I was looking at this quilt that my Mom inherited. Someone four generations back made it from her old work dresses. I asked my Mom about who made it. As we talked, the thought crossed my mind, “quilts last longer then people.” Since then, I’ve wanted to share these pictures. My Mom remembered her great grandma Jenny in this little journal entry: “I will never forget the fun we had in your attic and in the orchard across the little bridge, the gatherings in the side yard with tables full of food, dainty crocheted doilies, scrubbing pots with you and you telling me that the way to make them shine was ‘elbow grease’, visiting you with my Mom to bring you a little Christmas tree when you were in a care center, but mostly, the excitement of having the long drive to your home end with you being there.”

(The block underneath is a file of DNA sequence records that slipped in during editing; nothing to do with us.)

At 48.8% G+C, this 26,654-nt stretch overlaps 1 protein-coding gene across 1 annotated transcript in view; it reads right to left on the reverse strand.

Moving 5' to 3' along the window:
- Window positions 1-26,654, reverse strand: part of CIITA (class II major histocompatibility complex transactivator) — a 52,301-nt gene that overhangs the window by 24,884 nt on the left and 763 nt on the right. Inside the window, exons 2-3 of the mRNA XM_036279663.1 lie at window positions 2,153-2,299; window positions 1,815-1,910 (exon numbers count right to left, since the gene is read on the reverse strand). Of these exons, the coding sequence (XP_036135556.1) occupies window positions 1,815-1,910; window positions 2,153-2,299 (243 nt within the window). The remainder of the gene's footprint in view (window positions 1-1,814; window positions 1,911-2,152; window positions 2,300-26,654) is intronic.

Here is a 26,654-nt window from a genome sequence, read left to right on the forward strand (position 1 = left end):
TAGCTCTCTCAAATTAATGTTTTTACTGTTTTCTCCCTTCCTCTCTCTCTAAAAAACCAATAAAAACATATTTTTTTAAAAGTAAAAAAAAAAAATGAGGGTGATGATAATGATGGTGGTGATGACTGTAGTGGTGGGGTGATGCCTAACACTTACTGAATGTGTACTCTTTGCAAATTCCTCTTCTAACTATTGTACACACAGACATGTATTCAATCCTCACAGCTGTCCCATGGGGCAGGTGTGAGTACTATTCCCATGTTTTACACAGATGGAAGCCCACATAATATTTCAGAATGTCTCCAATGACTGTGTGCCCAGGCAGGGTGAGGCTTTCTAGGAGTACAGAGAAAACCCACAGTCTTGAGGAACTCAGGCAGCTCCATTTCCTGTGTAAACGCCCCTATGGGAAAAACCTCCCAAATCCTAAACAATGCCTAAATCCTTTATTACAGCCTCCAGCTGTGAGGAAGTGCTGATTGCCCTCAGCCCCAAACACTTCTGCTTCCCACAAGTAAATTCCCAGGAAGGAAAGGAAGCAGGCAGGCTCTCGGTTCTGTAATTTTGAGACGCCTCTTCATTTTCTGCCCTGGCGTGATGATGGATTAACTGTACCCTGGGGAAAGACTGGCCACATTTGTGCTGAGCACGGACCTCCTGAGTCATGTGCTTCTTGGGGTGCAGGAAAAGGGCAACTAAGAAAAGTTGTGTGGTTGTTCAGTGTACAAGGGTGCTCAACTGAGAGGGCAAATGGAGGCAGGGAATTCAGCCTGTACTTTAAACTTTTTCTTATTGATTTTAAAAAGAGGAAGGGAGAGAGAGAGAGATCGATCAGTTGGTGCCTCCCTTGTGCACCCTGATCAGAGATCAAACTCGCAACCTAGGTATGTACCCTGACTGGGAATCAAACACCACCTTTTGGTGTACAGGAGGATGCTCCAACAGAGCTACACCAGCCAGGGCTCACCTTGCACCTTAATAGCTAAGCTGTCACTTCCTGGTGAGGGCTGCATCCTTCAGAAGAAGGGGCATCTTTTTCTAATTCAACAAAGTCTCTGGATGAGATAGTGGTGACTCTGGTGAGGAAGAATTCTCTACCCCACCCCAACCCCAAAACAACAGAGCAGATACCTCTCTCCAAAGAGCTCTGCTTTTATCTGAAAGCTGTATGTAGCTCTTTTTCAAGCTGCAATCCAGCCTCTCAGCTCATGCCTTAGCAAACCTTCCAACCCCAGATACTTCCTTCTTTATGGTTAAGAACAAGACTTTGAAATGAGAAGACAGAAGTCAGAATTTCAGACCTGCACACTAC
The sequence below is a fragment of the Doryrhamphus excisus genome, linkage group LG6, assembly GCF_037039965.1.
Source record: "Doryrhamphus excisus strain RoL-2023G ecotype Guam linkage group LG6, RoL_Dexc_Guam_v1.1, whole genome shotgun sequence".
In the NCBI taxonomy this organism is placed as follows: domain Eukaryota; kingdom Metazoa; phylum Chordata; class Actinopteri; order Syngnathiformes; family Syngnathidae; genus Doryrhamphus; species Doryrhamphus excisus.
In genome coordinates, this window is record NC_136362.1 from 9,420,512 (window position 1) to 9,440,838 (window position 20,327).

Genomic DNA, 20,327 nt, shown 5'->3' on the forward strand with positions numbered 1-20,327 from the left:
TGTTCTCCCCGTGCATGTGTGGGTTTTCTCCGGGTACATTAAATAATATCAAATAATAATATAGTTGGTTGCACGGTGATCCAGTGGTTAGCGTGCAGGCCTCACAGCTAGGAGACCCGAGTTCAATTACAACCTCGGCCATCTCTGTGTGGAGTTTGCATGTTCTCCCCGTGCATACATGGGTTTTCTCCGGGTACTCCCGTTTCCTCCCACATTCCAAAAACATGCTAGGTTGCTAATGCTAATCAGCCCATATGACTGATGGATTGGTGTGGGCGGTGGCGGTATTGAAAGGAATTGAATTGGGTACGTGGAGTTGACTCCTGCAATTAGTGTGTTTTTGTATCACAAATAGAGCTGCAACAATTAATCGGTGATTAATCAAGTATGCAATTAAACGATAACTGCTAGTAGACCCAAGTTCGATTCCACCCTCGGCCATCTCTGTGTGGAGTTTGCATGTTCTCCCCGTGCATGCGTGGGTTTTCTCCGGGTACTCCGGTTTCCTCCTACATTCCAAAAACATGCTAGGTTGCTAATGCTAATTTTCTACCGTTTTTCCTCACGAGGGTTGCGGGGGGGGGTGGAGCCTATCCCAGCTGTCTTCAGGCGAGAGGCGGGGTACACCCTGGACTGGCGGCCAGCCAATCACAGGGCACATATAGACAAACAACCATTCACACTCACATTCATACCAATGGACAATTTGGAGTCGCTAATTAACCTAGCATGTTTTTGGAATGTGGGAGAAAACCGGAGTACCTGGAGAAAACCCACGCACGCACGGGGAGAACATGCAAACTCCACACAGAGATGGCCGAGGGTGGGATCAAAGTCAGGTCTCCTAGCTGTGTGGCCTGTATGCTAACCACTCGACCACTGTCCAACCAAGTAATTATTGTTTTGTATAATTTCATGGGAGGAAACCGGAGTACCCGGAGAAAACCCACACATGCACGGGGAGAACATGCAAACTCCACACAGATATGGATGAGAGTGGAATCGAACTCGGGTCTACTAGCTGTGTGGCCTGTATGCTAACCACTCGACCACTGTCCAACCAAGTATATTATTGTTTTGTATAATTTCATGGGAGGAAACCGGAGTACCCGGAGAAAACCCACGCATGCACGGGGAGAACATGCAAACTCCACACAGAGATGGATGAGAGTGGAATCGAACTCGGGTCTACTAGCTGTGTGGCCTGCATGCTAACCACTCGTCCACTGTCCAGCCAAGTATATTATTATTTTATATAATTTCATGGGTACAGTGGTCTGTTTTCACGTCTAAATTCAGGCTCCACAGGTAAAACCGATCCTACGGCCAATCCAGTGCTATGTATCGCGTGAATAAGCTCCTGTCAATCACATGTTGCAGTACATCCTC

The woman in this picture is the Great Grandma Jenny that my Mom wrote about. I’m not sure who the little girls are.
It’s so strange to me that someday, I’ll be a picture. A memory. Someone will have the quilt that “great great grandma Lauren made.” It kind of boggles my mind. Great Grandma Jenny died before I was born. All I know about her is that she was born in Sweden, she was the second wife of James Brown, and she made this quilt. Oh, and she never wanted to get a gas or electric stove (I found the picture below of her at her wood burning stove…taken around 1970). What’s fun for me is that holding her quilt…looking at the tiny stitches…reminds me that she had an entire life. She isn’t just a picture and I won’t be either. She’s a person. She lived in such a different era from me, but we both love quilting (or maybe it was a necessity for her?) Maybe she’d be shocked at me spending so much money to buy new fabric, cut it up, and then sew it into a quilt. Either way, she stitched and I stitch and there’s something that feels kind of friendly in knowing that. Here’s some more pictures of her beautiful quilt: